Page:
Frank Family Vineyards. With nearly five years of aging on lees, this Blanc de Blancs from Napa relies on grapes sourced exclusively from the Lewis Vineyard in the cool-climate Carneros AVA.
As such, it is a richer style showing expected yeasty notes, leaning toward a buttery brioche, but still manages to be light on its feet with crisp green apple, not-quite-ripe pear and a lemony twist. Pretty bubbles complete this sophisticated package. FFV’s Brut Rose has all the charm you’d expect from a pink sparkler—sweet, small red berries, red flowers and a pretty creaminess. Though this spent four years on the lees, it’s very fruit forward and fresh. It’s a medium-weighted wine that will be a good “plus one” at the dinner table, keeping company with turkey but also the sweeter side dishes.
Gloria Ferrer. Bucking the French-to-California trend, José and Gloria Ferrer hail from Barcelona, and were the first to establish Carneros as a ground zero for sparkling wine. The non-vintage Sonoma Brut is an attractively priced bubbly based on Pinot Noir that shows pear, apple and white floral primary notes, then a bit of roasted almond on the finish. Versatile from toast to table. The Carneros Cuvée, the winery’s Tête de Cuvée is the sophisticated big sister, aged up to nine years (depending on the vintage), slightly more weighted with Pinot Noir and subsequently showing more depth in its toasty notes and fruit—think red apple instead of green, black cherry instead of bright red, sweet Meyer lemon instead of the garden variety lemon. A definite team player with the roast bird, but also can be enjoyed after the meal with pumpkin pie and, if you’re serving one, a cheese plate.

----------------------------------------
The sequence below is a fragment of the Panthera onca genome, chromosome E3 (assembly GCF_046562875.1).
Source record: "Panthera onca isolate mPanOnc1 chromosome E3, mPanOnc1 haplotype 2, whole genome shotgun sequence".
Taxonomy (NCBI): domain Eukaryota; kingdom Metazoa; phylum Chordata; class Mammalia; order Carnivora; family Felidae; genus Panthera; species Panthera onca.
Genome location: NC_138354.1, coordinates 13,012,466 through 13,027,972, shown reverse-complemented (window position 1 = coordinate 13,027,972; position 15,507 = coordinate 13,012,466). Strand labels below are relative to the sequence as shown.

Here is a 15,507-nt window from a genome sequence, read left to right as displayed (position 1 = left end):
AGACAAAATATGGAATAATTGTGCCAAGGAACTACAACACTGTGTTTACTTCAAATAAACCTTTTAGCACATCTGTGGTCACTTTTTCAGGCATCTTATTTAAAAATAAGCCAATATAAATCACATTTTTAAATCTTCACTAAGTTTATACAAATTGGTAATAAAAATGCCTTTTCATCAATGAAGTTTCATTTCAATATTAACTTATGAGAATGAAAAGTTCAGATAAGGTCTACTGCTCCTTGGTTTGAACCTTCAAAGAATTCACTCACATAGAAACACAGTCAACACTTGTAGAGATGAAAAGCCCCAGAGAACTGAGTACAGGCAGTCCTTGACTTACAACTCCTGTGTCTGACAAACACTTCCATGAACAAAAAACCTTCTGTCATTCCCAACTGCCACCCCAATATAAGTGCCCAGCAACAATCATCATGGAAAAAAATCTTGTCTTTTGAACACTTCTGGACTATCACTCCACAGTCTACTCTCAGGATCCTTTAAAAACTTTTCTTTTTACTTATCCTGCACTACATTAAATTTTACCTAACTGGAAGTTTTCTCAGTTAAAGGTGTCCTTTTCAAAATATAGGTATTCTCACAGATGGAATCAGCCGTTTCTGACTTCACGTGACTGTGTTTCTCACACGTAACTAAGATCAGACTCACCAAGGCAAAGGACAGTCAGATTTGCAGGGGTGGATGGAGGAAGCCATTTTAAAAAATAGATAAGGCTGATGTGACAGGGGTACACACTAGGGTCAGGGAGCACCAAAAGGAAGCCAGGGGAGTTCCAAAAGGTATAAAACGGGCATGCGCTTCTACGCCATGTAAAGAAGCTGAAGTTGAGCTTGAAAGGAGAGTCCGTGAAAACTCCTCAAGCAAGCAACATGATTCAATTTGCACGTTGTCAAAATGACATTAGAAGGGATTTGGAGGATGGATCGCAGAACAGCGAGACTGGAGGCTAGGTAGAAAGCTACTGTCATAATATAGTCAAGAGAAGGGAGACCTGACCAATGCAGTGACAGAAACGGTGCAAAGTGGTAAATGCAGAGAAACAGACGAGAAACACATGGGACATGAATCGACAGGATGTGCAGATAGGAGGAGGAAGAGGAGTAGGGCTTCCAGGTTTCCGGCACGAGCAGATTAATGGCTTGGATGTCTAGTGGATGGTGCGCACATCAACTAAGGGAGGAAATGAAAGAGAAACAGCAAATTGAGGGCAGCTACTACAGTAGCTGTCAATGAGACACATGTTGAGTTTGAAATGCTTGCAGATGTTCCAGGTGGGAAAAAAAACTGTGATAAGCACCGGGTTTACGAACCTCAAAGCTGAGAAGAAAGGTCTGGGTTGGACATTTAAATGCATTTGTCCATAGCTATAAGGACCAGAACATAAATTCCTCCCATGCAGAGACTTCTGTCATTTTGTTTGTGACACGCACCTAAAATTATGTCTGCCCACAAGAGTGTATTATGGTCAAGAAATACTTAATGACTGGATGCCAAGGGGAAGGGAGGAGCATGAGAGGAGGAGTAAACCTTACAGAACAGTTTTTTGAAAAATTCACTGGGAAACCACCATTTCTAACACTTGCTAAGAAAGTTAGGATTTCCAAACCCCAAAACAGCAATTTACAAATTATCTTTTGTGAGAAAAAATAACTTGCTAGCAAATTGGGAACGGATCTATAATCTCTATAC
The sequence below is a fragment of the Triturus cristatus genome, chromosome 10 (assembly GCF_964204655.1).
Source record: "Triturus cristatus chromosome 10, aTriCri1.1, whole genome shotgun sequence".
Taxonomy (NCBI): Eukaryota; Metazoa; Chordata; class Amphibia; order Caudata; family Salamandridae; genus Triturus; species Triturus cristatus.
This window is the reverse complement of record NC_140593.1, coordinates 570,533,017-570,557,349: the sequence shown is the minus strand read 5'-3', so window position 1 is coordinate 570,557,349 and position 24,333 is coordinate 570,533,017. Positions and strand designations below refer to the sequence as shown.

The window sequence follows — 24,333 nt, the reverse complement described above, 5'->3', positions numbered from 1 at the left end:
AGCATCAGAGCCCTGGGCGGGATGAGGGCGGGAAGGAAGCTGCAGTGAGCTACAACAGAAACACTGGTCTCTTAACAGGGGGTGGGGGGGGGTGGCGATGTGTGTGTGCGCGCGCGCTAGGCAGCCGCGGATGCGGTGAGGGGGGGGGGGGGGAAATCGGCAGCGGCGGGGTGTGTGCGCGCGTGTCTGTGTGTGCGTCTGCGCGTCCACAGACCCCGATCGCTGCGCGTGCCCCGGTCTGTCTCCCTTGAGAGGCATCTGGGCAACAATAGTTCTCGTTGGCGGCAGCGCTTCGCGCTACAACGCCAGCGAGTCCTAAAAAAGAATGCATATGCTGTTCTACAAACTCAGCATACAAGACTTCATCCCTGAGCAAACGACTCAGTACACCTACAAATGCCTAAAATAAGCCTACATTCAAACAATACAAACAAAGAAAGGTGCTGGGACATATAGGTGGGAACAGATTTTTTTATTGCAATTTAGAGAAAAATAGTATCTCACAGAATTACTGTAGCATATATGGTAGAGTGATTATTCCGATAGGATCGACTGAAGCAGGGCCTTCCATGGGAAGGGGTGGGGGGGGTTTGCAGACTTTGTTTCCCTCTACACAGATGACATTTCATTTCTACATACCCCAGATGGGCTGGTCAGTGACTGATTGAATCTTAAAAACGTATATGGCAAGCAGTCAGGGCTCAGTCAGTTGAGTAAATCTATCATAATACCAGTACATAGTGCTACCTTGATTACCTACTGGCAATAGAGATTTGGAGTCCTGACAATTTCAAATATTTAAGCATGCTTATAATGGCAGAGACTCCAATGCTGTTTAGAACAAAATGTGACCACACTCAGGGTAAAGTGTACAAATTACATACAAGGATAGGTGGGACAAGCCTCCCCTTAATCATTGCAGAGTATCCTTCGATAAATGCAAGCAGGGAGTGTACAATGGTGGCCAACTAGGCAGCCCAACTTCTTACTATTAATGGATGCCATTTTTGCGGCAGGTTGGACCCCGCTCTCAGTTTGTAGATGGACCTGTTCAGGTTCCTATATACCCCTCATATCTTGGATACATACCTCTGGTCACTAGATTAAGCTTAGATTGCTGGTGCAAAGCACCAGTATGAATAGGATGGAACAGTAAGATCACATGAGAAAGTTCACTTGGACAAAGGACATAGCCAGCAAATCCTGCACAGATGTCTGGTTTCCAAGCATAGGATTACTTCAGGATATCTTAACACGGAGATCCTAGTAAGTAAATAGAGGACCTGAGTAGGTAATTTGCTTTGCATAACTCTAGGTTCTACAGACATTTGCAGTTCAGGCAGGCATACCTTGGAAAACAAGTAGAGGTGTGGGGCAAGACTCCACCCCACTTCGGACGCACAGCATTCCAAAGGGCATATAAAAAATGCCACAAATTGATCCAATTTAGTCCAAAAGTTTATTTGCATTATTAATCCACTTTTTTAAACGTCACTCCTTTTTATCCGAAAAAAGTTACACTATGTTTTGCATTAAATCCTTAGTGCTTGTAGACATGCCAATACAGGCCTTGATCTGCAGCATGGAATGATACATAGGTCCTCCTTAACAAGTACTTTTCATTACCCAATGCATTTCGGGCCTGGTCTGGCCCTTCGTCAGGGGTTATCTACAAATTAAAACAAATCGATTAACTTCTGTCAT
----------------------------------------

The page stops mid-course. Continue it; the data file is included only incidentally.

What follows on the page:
Joseph Phelps. In its third vintage, “Ovation” is the most recent offering from this well-regarded Napa producer, made in the traditional method and driven by 80% Chardonnay with Pinot Noir comprising the remainder. Grapes are sourced from the Freestone Vineyard on the western Sonoma Coast. Sliced green apple and pear, citrus zest, stone fruit and toasty brioche on the nose—some marzipan, too. Then on the palate, a creamier expression of white peach and raspberry, and a bit of a saline character, thanks to that coastal influence. Dry, full bodied with medium bubbles and enough acid to define the wine, without edging toward austerity.
Roederer Estate. The “L’Ermitage” Brut Rose hails from the French outpost established in Anderson Valley. This sparkler is made only in exceptional years using estate-grown Pinot Noir and Chardonnay grapes. The color of wild-caught salmon, this is creamy and rich, and might compete with the myriad flavors on the table. But save this one for the after party: This is for the sweet things on your table, with its slightly candied profile (in a good way) and fleshy ripe fruits. The sister white Brut is made from the three traditional Champagne grapes (+4.9% reserve wine) and expresses buttered pastry, quince, Asian pear (not tasted; notes provided by producer).
Domaine Serene. Well, we can’t let California have all the fun, so sharing a bit of the limelight is this Champagne “look alike” from Oregon’s Dundee Hills. The “Evenstad Reserve” Brut is a multi-vintage blend from the estate’s single-vineyard sites, nearly evenly split between Pinot Noir and Chardonnay with about 9-10% from reserve wines. It leans toward the lush and plush with creamy bubbles, a white-chalk and white truffle richness and some candied ginger and marzipan in the midpalate.